However, like Joe Nocera and Sue Tierney on the “against” side, I believe that low energy prices are beneficial to society, providing us with the power that we need to do good work and have resources left over for other activities. I am deeply concerned about the geopolitical implications of an inescapable dependency on continued injections of energy fuels via fragile supply and delivery systems controlled by people that have different priorities than I do.
I also agreed with the notion that natural gas is a wonderful raw material; the fact that its price is low enough in the US to encourage manufacturing companies that want to use it to build new factories in the US and provide good jobs domestically is a gift that can overcome a number of disadvantages.
On the “for” side, Kate Hudson’s clear distaste for the petrochemical industry and its jobs did not win any points from me. She is probably one of the people who actually thinks that the sun and the wind can produce useful power magically, without a massive need for manufactured materials, intrusive collection and delivery systems, and backup from systems that continue to burn valuable, but polluting hydrocarbons. She might even be one of the people who cannot understand why we need to make anything. Believe it or not, there are people who think that our economy could be healthy if we were all office dwelling lawyers.
If I was a short-term thinker who believed that 100 years is a long time, or that companies drilling for gas were led by patriots who are motivated to keep prices low for the good of the United States, or that the domestic resource base would actually last as long as the gas marketers claim, I might have sided with Joe Nocera and Sue Tierney’s position that the gas boom has been a wonderful thing. If I believed their argument that the only available choice for producing reliable power was between a modern combined cycle gas turbine and old, outmoded coal plants, I might have been swayed in their direction.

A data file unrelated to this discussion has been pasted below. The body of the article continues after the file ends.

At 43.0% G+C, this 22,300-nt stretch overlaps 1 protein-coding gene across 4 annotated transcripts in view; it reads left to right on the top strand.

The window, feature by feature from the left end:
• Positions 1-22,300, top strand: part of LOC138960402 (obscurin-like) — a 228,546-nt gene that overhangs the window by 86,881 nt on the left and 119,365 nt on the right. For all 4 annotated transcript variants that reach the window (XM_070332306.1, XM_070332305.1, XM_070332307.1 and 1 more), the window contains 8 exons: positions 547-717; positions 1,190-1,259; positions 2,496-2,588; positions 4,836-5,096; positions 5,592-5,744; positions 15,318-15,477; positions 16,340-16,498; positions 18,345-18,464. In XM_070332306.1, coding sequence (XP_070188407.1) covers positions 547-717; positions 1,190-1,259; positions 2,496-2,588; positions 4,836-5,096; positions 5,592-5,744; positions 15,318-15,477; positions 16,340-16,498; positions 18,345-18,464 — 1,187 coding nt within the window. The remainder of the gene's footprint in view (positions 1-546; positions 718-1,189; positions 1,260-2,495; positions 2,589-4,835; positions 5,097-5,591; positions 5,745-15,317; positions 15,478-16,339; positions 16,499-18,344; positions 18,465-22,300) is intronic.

Of course, we all know that modern gas plants and old coal plants are not our only choices for reliable, affordable power. Not only are modern, low emission coal plants potentially competitive, but emission free, well proven, incredibly safe nuclear fission power is also a choice. The “for” side did not mention nuclear energy at all, but even the “against” side – which claimed to be for abundant, cheap power – damned it with faint praise. Sue Tierney exposed her antinuclear bias with the following statement that nearly qualifies as a ‘smoking gun’:
If China is able to use natural gas, they may not build as many Soviet-style nuclear reactors.
The last time I checked on China’s world leading nuclear program, it did not include any “Soviet-style” nuclear reactors. It does include a large number of US, French, German and indigenously designed reactors that build on what Chinese engineers have learned by being able to copy from our most modern and innovative designs.